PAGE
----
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What are some tricks software companies can use to manipulate churn metrics?

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JASON LEMKIN

“Churn” is a surprisingly imprecise term.

Some ways to “manipulate” churn, which may be 100% legitimate:

  • Don’t count churn until after 90 days. This is quite common in self-service businesses. If a customer churns in a week, why count them?
  • Don’t count churn if they come back within 365 days. This is less common, but not super uncommon, in apps with more episodic use. If we only use your app a few times a year, we may cancel but come back in 90 days again as a paying customer.
  • Don’t count churn in pilots. This is the enterprise version of the first point. Should paid pilots count in ARR? Companies differ here. But if you include pilots in ARR, and even 30% of them don’t convert — that will hurt your churn a lot.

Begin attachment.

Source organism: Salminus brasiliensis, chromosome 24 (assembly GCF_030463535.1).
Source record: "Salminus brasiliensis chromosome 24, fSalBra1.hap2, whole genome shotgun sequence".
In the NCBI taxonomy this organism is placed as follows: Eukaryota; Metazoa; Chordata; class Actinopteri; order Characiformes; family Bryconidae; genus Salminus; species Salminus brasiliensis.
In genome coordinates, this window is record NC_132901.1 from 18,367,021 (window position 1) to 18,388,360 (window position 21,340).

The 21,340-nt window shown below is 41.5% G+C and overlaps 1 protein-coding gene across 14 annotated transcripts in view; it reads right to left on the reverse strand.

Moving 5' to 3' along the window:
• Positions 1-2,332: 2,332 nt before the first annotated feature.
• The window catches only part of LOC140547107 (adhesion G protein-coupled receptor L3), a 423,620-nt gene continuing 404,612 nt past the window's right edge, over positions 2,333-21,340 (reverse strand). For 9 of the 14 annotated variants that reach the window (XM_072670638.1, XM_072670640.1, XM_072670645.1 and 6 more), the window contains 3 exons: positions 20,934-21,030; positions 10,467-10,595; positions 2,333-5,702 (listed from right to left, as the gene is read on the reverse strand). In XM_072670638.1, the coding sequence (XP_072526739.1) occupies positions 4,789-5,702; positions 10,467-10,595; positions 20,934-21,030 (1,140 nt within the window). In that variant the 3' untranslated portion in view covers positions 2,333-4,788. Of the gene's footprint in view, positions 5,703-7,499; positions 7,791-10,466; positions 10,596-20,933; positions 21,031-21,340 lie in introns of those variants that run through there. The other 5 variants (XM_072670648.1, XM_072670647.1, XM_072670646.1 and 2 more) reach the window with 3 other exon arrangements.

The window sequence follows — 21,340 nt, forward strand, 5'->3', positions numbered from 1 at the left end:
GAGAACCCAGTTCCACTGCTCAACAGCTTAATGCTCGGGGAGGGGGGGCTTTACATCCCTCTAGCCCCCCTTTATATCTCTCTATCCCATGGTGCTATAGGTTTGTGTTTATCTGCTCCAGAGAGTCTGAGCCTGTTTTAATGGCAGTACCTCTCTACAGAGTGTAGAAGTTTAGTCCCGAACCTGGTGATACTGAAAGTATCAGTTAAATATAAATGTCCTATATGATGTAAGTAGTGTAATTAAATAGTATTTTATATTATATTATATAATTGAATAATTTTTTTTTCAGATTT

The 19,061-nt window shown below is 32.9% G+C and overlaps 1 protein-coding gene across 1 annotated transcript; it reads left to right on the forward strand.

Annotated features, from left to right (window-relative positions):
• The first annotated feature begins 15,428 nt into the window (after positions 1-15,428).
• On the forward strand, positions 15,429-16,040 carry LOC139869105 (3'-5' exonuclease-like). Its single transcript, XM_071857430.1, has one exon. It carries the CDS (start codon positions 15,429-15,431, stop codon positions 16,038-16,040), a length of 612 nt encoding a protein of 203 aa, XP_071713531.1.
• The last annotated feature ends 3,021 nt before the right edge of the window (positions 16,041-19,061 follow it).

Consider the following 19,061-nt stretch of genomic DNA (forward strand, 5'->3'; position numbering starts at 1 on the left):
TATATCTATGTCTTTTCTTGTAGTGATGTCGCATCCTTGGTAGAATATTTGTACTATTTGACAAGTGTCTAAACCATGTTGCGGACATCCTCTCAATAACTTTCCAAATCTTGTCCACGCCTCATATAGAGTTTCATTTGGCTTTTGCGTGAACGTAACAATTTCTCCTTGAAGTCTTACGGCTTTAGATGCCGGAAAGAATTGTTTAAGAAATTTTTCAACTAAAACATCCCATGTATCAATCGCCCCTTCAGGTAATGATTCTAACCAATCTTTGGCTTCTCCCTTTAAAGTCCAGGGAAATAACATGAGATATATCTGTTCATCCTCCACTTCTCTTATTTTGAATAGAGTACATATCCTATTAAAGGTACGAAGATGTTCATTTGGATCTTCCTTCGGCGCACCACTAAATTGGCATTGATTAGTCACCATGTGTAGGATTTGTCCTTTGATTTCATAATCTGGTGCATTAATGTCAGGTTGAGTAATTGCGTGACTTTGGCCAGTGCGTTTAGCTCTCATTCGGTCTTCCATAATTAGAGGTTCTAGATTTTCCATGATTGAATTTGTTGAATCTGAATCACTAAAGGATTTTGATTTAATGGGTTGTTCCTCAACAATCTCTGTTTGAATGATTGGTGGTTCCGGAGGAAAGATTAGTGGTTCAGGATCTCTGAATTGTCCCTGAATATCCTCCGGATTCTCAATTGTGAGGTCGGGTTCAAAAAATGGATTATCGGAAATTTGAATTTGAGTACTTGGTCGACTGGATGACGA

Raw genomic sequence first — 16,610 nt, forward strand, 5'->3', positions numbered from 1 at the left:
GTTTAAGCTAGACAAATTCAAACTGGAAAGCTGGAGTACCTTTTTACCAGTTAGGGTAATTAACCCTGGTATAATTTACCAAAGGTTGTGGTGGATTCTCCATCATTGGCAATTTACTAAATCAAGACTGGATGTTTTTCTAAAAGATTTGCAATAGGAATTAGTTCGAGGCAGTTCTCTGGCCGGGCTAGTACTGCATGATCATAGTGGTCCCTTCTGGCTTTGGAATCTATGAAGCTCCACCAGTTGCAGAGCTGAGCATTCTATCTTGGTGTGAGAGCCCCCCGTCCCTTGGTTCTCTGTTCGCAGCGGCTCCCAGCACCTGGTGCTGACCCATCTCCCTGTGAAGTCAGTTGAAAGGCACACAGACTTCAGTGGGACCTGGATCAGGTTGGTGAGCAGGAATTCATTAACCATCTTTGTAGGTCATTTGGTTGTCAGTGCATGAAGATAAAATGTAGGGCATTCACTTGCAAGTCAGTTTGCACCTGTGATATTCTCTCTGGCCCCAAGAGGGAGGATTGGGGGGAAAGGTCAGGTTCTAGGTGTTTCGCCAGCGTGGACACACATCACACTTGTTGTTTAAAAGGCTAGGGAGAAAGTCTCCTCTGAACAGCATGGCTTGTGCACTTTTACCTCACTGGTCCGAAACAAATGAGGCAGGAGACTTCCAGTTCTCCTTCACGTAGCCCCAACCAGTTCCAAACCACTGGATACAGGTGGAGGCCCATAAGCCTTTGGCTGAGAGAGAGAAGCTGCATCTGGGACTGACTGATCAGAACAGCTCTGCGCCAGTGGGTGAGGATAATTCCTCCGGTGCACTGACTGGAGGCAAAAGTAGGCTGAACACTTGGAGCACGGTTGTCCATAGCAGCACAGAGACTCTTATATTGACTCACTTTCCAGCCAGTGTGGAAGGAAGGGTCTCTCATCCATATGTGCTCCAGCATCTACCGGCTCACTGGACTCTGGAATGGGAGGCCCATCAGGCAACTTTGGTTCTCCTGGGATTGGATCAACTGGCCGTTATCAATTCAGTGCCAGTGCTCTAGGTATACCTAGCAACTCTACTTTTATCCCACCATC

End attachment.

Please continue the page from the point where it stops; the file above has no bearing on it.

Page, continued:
• Segment out your low-end customers (or some other segment). This is pretty common. The smaller the customer, the higher the churn, usually. Asterisk out your small guys and your churn goes way down.
  • Don’t also measure NPS, and pair NPS/CSAT and churn together. If you just measure churn but not NPS and CSAT, you won’t really know what’s going on. Low churn with low NPS is still not a recipe for long-term success. Hiding poor NPS is a problem.

I don’t think any of these are wrong or even manipulative in fact. I think you in fact should segment churn almost always, unless all your customers really are the “same”.

Most important is measuring churn carefully and constantly — and setting goals to driving it down. Less important is exactly how you calculate “base” churn. Just improve it. Every quarter.

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Published on July 27, 2016
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